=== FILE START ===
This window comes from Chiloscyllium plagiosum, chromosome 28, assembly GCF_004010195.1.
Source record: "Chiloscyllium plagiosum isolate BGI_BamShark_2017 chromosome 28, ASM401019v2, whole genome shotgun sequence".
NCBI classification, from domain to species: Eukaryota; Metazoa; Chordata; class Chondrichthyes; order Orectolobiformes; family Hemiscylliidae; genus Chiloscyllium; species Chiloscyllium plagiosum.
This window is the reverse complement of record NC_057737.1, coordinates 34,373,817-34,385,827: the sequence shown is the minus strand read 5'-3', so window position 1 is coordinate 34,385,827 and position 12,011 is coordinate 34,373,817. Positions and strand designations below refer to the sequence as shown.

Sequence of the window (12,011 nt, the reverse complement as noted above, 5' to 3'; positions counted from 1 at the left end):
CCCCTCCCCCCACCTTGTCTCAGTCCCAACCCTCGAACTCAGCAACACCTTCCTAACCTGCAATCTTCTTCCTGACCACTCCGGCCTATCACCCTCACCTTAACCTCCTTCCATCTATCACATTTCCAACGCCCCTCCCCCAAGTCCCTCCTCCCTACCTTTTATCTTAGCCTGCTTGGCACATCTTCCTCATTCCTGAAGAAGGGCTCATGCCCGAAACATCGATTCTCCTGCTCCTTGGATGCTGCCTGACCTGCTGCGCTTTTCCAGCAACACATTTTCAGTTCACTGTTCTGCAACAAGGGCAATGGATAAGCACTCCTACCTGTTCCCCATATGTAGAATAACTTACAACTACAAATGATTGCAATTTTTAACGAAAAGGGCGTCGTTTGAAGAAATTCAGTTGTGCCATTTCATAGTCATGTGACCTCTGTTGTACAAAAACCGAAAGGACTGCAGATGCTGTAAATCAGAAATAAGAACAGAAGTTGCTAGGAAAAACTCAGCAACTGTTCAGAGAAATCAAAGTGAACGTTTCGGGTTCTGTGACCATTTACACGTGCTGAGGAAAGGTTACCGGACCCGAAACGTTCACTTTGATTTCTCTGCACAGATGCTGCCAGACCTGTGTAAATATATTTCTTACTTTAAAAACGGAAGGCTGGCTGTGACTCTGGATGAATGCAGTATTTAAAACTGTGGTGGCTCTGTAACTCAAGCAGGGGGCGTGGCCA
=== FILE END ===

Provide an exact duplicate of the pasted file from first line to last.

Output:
This window comes from Chiloscyllium plagiosum, chromosome 28, assembly GCF_004010195.1.
Source record: "Chiloscyllium plagiosum isolate BGI_BamShark_2017 chromosome 28, ASM401019v2, whole genome shotgun sequence".
NCBI classification, from domain to species: Eukaryota; Metazoa; Chordata; class Chondrichthyes; order Orectolobiformes; family Hemiscylliidae; genus Chiloscyllium; species Chiloscyllium plagiosum.
This window is the reverse complement of record NC_057737.1, coordinates 34,373,817-34,385,827: the sequence shown is the minus strand read 5'-3', so window position 1 is coordinate 34,385,827 and position 12,011 is coordinate 34,373,817. Positions and strand designations below refer to the sequence as shown.

Sequence of the window (12,011 nt, the reverse complement as noted above, 5' to 3'; positions counted from 1 at the left end):
CCCCTCCCCCCACCTTGTCTCAGTCCCAACCCTCGAACTCAGCAACACCTTCCTAACCTGCAATCTTCTTCCTGACCACTCCGGCCTATCACCCTCACCTTAACCTCCTTCCATCTATCACATTTCCAACGCCCCTCCCCCAAGTCCCTCCTCCCTACCTTTTATCTTAGCCTGCTTGGCACATCTTCCTCATTCCTGAAGAAGGGCTCATGCCCGAAACATCGATTCTCCTGCTCCTTGGATGCTGCCTGACCTGCTGCGCTTTTCCAGCAACACATTTTCAGTTCACTGTTCTGCAACAAGGGCAATGGATAAGCACTCCTACCTGTTCCCCATATGTAGAATAACTTACAACTACAAATGATTGCAATTTTTAACGAAAAGGGCGTCGTTTGAAGAAATTCAGTTGTGCCATTTCATAGTCATGTGACCTCTGTTGTACAAAAACCGAAAGGACTGCAGATGCTGTAAATCAGAAATAAGAACAGAAGTTGCTAGGAAAAACTCAGCAACTGTTCAGAGAAATCAAAGTGAACGTTTCGGGTTCTGTGACCATTTACACGTGCTGAGGAAAGGTTACCGGACCCGAAACGTTCACTTTGATTTCTCTGCACAGATGCTGCCAGACCTGTGTAAATATATTTCTTACTTTAAAAACGGAAGGCTGGCTGTGACTCTGGATGAATGCAGTATTTAAAACTGTGGTGGCTCTGTAACTCAAGCAGGGGGCGTGGCCA